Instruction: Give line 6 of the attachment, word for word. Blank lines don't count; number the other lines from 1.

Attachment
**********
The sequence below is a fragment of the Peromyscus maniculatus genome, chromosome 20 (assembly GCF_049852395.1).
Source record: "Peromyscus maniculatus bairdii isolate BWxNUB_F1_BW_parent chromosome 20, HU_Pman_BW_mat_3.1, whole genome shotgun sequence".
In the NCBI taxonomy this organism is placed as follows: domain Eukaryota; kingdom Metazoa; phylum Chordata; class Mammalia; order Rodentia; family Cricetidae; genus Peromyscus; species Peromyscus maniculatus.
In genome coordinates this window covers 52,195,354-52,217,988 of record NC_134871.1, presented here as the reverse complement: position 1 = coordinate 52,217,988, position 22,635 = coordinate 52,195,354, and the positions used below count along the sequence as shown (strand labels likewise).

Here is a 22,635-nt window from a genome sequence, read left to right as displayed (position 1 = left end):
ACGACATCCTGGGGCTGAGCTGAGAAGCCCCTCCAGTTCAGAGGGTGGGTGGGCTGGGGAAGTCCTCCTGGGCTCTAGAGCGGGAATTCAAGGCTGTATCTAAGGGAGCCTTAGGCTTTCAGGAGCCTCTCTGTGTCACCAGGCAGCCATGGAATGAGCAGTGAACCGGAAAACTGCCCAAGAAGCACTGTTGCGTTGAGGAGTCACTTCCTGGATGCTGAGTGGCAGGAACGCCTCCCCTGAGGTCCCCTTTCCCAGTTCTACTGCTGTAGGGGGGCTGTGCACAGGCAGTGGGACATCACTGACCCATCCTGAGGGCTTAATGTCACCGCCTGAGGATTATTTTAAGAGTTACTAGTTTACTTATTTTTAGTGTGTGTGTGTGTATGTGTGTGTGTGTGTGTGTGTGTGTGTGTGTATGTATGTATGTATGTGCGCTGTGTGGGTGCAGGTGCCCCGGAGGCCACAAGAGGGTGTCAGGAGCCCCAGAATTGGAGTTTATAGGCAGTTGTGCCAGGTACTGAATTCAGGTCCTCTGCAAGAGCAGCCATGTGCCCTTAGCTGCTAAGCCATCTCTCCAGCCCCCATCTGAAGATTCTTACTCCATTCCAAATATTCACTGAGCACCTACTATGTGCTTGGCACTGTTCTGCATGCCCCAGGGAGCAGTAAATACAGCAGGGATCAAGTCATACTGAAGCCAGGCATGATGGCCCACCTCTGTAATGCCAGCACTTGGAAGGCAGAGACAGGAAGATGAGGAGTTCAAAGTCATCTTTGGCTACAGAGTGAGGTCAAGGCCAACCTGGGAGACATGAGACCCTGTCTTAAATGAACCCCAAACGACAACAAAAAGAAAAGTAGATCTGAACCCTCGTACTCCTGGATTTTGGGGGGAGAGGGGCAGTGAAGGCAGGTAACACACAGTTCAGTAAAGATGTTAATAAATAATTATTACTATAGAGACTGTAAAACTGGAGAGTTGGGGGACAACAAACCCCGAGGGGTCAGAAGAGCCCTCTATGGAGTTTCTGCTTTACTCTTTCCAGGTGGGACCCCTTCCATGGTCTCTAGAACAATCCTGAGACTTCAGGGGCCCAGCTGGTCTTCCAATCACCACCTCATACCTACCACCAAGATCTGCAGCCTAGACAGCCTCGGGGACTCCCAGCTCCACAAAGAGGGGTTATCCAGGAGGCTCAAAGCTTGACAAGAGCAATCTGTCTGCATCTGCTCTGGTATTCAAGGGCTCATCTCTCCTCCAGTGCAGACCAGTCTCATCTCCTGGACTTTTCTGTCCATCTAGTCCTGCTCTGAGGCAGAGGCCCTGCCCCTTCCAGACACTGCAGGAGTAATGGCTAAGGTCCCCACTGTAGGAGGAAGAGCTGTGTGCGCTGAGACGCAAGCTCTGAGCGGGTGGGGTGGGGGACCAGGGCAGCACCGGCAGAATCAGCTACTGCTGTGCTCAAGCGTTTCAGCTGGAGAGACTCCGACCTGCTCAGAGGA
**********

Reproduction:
ACGACATCCTGGGGCTGAGCTGAGAAGCCCCTCCAGTTCAGAGGGTGGGTGGGCTGGGGAAGTCCTCCTGGGCTCTAGAGCGGGAATTCAAGGCTGTATCTAAGGGAGCCTTAGGCTTTCAGGAGCCTCTCTGTGTCACCAGGCAGCCATGGAATGAGCAGTGAACCGGAAAACTGCCCAAGAAGCACTGTTGCGTTGAGGAGTCACTTCCTGGATGCTGAGTGGCAGGAACGCCTCCCCTGAGGTCCCCTTTCCCAGTTCTACTGCTGTAGGGGGGCTGTGCACAGGCAGTGGGACATCACTGACCCATCCTGAGGGCTTAATGTCACCGCCTGAGGATTATTTTAAGAGTTACTAGTTTACTTATTTTTAGTGTGTGTGTGTGTATGTGTGTGTGTGTGTGTGTGTGTGTGTGTGTATGTATGTATGTATGTGCGCTGTGTGGGTGCAGGTGCCCCGGAGGCCACAAGAGGGTGTCAGGAGCCCCAGAATTGGAGTTTATAGGCAGTTGTGCCAGGTACTGAATTCAGGTCCTCTGCAAGAGCAGCCATGTGCCCTTAGCTGCTAAGCCATCTCTCCAGCCCCCATCTGAAGATTCTTACTCCATTCCAAATATTCACTGAGCACCTACTATGTGCTTGGCACTGTTCTGCATGCCCCAGGGAGCAGTAAATACAGCAGGGATCAAGTCATACTGAAGCCAGGCATGATGGCCCACCTCTGTAATGCCAGCACTTGGAAGGCAGAGACAGGAAGATGAGGAGTTCAAAGTCATCTTTGGCTACAGAGTGAGGTCAAGGCCAACCTGGGAGACATGAGACCCTGTCTTAAATGAACCCCAAACGACAACAAAAAGAAAAGTAGATCTGAACCCTCGTACTCCTGGATTTTGGGGGGAGAGGGGCAGTGAAGGCAGGTAACACACAGTTCAGTAAAGATGTTAATAAATAATTATTACTATAGAGACTGTAAAACTGGAGAGTTGGGGGACAACAAACCCCGAGGGGTCAGAAGAGCCCTCTATGGAGTTTCTGCTTTACTCTTTCCAGGTGGGACCCCTTCCATGGTCTCTAGAACAATCCTGAGACTTCAGGGGCCCAGCTGGTCTTCCAATCACCACCTCATACCTACCACCAAGATCTGCAGCCTAGACAGCCTCGGGGACTCCCAGCTCCACAAAGAGGGGTTATCCAGGAGGCTCAAAGCTTGACAAGAGCAATCTGTCTGCATCTGCTCTGGTATTCAAGGGCTCATCTCTCCTCCAGTGCAGACCAGTCTCATCTCCTGGACTTTTCTGTCCATCTAGTCCTGCTCTGAGGCAGAGGCCCTGCCCCTTCCAGACACTGCAGGAGTAATGGCTAAGGTCCCCACTGTAGGAGGAAGAGCTGTGTGCGCTGAGACGCAAGCTCTGAGCGGGTGGGGTGGGGGACCAGGGCAGCACCGGCAGAATCAGCTACTGCTGTGCTCAAGCGTTTCAGCTGGAGAGACTCCGACCTGCTCAGAGGA